Monthlong strike begins at Freeport Indonesia

AP News
Posted: Sep 15, 2011 4:19 AM
Monthlong strike begins at Freeport Indonesia

Thousands of workers at Freeport-McMoran's gold and copper mine in eastern Indonesia began a monthlong strike Thursday over a wage dispute.

Juli Parorongan, a union spokesman, said 90 percent of the mine's 12,000 workers were taking part as part of efforts to push up current salaries of $2.10 to $3.50 dollars an hour to $17.50 to $43.

"We just want them to earn the equivalent of what Freeport workers in other countries earn," he said.

It's the second strike this year at one of the world's biggest gold and copper mines and coincides with a work-stoppage at the Phoenix-based company's Cerro Verde mine in Peru.

During the eight-day work stoppage at the Grasberg mine in Indonesia's easternmost province of Papua in July _ also protesting low wages and the dismissal of union leaders _ the company lost production of 4 million pounds of copper and 7.5 ounces of gold per day.

That hit the Pheonix-based company's revenue by $30 million a day, analysts said.

Citi Investment Research analyst Brian Yu noted that labor accounts for 31 percent of Freeport's average site costs, meaning a significant wage increase would have a material impact on unit costs.

He thought it unlikely Grasberg's miners would be able to negotiate a globally competitive wage based on the additional infrastructure, such as roads, required to support workers in the remote region.

Workers only returned to their jobs after the summer strike after management agreed to reinstate the labor leaders and reopen negotiations about wages and benefits.

"We finally decided to go into this strike because negotiations from July 21 to August 26 failed to reach any agreement," Parorongan said, adding that the company was only offering a 22 percent hike within two years.

Ramdani Sirait, a company spokesman, said the U.S. gold mining giant hopes to continue talks to try to find a fair and appropriate solution.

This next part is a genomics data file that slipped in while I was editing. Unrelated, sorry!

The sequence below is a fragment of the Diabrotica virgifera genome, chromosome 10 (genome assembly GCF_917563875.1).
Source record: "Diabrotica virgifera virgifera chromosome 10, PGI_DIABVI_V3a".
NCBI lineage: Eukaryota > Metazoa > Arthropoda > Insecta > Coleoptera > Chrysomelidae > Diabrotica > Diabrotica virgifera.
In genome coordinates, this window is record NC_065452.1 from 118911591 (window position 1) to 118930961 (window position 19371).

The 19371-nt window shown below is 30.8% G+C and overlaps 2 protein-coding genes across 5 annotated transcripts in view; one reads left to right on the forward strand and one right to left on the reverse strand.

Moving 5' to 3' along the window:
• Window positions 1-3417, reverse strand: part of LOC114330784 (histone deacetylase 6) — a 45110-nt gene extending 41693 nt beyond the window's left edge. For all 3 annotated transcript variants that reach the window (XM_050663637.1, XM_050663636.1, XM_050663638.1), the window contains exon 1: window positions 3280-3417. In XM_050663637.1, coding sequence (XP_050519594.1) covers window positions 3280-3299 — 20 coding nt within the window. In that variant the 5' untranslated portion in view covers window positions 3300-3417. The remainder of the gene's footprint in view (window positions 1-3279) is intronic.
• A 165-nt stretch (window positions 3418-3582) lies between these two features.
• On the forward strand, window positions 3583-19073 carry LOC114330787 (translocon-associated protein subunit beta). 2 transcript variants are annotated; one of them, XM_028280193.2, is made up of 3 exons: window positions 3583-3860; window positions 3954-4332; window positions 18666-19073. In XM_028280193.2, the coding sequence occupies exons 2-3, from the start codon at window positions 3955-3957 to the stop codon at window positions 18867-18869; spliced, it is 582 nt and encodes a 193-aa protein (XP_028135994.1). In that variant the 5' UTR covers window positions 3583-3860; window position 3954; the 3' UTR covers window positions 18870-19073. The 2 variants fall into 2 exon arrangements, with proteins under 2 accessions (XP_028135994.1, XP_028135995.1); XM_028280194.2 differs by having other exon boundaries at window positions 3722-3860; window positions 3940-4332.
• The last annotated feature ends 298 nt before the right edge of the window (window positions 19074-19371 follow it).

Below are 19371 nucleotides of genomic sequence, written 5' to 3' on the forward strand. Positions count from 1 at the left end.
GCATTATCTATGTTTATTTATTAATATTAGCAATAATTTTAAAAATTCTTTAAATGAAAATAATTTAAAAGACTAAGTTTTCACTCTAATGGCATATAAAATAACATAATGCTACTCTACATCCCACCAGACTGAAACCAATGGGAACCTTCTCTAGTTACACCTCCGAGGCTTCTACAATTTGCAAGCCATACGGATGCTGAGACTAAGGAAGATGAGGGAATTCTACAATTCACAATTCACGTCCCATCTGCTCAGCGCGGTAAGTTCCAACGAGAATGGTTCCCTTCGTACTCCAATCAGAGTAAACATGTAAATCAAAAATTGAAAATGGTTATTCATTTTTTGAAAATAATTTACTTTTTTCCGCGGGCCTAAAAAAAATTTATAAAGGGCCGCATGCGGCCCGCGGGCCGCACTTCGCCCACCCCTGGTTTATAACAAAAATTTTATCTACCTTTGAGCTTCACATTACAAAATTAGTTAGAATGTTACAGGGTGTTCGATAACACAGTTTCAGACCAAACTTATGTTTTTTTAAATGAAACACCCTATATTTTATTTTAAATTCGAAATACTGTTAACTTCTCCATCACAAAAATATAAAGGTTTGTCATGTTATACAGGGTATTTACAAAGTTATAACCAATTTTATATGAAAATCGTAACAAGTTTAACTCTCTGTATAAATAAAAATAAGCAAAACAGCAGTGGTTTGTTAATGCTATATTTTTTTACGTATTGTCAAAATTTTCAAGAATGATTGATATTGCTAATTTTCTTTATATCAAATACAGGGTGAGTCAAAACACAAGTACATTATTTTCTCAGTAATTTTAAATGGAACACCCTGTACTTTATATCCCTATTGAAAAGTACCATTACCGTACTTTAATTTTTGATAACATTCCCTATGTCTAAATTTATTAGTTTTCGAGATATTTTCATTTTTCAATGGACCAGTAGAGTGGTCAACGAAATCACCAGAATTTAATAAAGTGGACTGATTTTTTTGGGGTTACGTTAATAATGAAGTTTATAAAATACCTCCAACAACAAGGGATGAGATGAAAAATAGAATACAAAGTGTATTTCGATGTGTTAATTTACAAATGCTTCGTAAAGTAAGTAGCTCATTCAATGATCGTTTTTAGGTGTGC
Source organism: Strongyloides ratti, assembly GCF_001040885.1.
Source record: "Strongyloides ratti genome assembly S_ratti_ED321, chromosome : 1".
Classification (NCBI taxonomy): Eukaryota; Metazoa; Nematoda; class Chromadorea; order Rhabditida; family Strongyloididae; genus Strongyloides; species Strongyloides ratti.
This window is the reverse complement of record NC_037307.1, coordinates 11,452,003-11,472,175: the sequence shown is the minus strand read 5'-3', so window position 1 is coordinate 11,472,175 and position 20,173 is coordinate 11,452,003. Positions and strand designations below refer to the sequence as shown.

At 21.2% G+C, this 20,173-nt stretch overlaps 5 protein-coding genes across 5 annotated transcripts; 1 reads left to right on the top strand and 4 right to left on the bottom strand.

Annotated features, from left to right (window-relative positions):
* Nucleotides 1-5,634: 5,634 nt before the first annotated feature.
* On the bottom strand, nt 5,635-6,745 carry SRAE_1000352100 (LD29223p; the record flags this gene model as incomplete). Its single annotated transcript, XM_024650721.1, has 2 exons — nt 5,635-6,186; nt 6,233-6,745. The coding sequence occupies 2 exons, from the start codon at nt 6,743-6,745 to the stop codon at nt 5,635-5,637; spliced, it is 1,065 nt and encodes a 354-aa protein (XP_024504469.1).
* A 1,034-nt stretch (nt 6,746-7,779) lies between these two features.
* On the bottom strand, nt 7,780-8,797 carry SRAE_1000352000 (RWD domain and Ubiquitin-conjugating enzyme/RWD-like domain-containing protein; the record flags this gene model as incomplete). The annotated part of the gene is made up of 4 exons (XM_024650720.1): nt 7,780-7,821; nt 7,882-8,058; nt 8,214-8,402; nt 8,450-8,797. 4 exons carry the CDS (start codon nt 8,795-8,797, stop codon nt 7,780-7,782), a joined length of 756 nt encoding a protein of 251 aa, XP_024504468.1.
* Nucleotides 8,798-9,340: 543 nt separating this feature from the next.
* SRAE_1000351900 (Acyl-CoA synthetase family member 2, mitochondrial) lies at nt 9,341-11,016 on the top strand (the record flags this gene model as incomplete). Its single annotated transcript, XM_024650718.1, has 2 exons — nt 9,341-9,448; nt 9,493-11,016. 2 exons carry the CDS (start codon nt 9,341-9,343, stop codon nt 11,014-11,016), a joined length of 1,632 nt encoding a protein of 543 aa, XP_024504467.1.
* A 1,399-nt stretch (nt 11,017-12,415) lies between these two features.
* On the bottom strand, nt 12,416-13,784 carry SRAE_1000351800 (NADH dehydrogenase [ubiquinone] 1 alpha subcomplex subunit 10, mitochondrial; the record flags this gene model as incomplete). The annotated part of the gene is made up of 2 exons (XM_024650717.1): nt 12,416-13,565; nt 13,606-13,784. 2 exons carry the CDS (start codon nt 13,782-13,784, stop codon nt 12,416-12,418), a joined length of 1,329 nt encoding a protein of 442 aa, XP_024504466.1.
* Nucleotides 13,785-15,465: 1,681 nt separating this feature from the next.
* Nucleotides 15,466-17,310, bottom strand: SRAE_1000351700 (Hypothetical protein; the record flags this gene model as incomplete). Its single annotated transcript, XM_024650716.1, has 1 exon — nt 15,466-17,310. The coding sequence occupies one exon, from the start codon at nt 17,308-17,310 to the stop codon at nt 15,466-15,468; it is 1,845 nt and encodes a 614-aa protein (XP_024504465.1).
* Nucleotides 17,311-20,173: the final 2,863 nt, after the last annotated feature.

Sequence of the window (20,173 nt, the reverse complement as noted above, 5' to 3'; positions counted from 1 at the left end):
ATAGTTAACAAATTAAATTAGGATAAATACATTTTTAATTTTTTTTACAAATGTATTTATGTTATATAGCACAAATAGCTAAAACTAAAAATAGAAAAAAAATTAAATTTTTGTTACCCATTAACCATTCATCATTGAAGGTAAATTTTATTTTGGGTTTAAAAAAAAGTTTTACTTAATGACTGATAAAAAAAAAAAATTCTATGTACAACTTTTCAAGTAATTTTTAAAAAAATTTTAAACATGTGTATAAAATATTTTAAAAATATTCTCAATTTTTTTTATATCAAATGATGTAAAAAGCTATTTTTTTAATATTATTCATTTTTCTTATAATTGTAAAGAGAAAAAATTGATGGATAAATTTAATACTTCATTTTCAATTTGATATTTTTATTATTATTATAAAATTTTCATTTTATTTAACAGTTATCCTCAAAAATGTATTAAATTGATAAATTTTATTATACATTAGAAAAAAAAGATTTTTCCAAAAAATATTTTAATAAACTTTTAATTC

"There's no legal basis for a complete work stoppage, or strike, since the laws provide chances for sustained dialogue and mediation," Sirait told The Associated Press in an email.

He added that discussions are scheduled to take place Thursday mediated by Manpower Ministry officials to find a solution.

Sirait said the company also was offering an attractive financial package, including a 230 percent boost in bonuses for higher metal output and a 4 percent contribution to the employee retirement savings plan.

"If totaled in a yearly base, the compensation package will amount to 26 times the basic monthly wage excluding overtime," he wrote, adding that employees also get generous housing loans, bonuses and educational assistance for their children.

An interoffice memorandum from the company called on the workers to boycott the strike and to return to negotiations in good faith.

Papua police spokesman Lt. Col. Wachyono said some 300 additional police have been deployed to secure the mine.

At the request of authorities, the company sent 130 buses to transport workers out of the mine and join fellow workers gathering at the main gate of Freeport's town of Kuala Kencana.

In July, dozens of workers collapsed from dehydration and exhaustion as they left the mine to head home.